When Singapore fell to the Imperial Japanese Army in February 1942 and Java surrendered in the following month, thousands of Allied servicemen serving in the South-East Asian theatre became prisoners of war. For the first few months, they were treated relatively well and were largely left to their own devices. It was only later that the primitive, brutal work camps established along the jungle route of the Burma-Thailand railway would come to characterise life as a POW and cause the death of thousands.
The posters in the de Crespigny exhibition were created by prisoners at the No. 12 Bandoeng Camp in West Java, and by some of the same group who were later moved to camp No. 5, Makasura in Batavia in November 1942. The camp at Bandoeng housed a multi-national mix of British, Dutch, Australian, New Zealand, and Canadian servicemen, plus Portuguese, Ambonese and Menadonese soldiers who had been serving in the Royal Netherlands East Indies Army. Records show that by mid-June 1942 there were more than 3,500 men interned here in substantial brick-built facilities. Much of the camp administration fell to the Dutch officers who had local contacts in the town and the Japanese initially allowed a certain amount of interaction and commerce between the camp inmates and the townspeople. There was adequate room for the prisoners themselves, but restlessness, boredom and ennui were an ever-present threat to maintaining discipline and morale during the first few months of their captivity.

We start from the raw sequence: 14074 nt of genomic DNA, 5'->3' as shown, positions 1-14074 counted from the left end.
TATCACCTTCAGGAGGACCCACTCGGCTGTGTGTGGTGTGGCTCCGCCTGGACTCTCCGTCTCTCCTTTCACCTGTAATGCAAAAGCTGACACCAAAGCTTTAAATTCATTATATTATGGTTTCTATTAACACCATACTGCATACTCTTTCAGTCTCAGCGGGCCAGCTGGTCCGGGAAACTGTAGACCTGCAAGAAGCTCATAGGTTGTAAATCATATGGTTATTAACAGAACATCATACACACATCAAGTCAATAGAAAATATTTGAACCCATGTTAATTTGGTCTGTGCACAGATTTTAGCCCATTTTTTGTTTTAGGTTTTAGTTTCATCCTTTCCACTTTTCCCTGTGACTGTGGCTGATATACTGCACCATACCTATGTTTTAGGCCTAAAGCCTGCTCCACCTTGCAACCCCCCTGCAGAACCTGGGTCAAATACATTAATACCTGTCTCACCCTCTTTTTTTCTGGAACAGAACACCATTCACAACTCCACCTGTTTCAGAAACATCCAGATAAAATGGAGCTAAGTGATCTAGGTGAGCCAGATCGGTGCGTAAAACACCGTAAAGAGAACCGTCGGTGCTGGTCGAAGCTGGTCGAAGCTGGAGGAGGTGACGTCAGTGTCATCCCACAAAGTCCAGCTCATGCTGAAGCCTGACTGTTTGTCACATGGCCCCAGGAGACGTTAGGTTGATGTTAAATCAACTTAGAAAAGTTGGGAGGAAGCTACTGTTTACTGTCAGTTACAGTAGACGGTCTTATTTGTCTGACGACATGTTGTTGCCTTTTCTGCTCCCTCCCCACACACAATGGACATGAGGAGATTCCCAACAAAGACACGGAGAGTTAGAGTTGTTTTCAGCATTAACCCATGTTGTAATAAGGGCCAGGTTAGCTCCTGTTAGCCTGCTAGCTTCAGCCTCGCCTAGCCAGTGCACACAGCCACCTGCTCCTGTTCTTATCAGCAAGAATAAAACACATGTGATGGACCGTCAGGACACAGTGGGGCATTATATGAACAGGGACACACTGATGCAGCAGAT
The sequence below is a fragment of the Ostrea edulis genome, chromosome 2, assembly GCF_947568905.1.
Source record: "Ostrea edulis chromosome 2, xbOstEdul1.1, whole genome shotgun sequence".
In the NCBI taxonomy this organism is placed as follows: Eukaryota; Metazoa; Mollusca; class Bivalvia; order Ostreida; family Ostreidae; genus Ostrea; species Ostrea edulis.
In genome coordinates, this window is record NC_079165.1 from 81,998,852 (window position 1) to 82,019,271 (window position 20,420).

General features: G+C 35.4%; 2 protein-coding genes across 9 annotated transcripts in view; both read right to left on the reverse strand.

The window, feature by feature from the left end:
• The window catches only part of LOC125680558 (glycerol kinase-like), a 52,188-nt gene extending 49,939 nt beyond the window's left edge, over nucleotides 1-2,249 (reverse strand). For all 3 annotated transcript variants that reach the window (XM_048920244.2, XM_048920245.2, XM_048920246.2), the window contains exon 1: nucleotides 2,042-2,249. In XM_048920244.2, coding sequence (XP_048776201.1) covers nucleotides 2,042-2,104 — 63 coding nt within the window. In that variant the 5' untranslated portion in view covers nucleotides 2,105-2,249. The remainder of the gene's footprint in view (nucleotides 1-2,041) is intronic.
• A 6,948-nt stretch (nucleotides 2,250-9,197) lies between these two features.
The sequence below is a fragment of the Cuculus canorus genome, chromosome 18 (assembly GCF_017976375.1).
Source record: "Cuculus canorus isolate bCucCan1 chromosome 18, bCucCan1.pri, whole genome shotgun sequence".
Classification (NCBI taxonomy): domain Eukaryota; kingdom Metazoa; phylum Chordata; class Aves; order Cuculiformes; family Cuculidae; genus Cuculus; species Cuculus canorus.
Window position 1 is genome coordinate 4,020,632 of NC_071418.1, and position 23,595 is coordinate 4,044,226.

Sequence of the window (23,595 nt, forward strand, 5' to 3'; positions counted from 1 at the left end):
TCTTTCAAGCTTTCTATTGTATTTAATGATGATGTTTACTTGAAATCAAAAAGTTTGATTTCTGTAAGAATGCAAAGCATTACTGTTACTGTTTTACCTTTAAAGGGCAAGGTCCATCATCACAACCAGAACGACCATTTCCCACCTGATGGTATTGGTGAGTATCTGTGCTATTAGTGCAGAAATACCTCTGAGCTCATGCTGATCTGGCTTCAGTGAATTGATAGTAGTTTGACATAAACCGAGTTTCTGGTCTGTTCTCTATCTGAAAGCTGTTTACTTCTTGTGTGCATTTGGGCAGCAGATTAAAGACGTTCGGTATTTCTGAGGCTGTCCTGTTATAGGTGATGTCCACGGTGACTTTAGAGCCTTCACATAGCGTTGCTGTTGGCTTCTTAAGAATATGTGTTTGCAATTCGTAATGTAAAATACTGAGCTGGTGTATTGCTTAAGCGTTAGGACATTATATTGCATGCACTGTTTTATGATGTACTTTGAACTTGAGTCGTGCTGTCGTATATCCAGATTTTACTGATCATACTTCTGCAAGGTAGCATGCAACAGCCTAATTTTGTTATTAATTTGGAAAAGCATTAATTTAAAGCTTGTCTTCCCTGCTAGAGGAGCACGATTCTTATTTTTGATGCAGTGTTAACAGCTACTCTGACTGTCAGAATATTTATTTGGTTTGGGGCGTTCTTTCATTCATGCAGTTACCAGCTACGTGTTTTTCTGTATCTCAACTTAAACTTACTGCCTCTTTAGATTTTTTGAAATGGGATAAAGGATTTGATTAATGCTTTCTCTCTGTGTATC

Following a series of meetings held by the senior officers in each national group, it was decided that educational and vocational lectures, sporting events, plays, musical performances and other creative activities would be introduced in the camp. There was certainly no lack of academic and artistic talent among the men, and the Bandoeng barracks provided offices, lecture rooms and a large outdoor theatre space, which was fondly referred to as ‘Radio City’. By June 1942, a ‘camp education scheme’ – also known as the ‘camp university’ had been set up, as had a large and thriving lending library and a flourishing arts and crafts school. From basic elementary instruction to the heights of university standards, the educational courses included English language and literature, arithmetic, geography, history, and ancient and modern languages. Other, more technical classes were also provided, such as publishing, architecture, and even agriculture and various skilled trades. In his diary, Lt Col Edward ‘Weary’ Dunlop, the Camp Commandant recorded that by September 1942, over 1200 students had enrolled in 30 subjects, with 144 classes being taught weekly by 40 instructors.
Major John de Crespigny with a small band of talented cartoonists, amateur artists and sketchers working under his creative direction, made hundreds of brightly coloured posters to advertise what activities and events were happening in the Bandoeng camp. That some of these posters survived and made it back to Australia after the war is extraordinary. We don’t know for certain how they were preserved. Perhaps they were buried and later dug up? Or maybe they were stashed away in a cupboard in one of the camps classrooms and retrieved after the war? What is more assured, is the intimate snapshot and visual record that these posters reveal about camp life and the strength, resilience and hope of the men who created them.
Read more on John Chauncy Champion de Crespigny
 E. E. Dunlop, The War Diaries of Weary Dunlop; Java and the Burma-Thailand Railway 1942-1945, Nelson, Victoria, 1996, Diary entry, Tuesday 3 September 1942, p 85.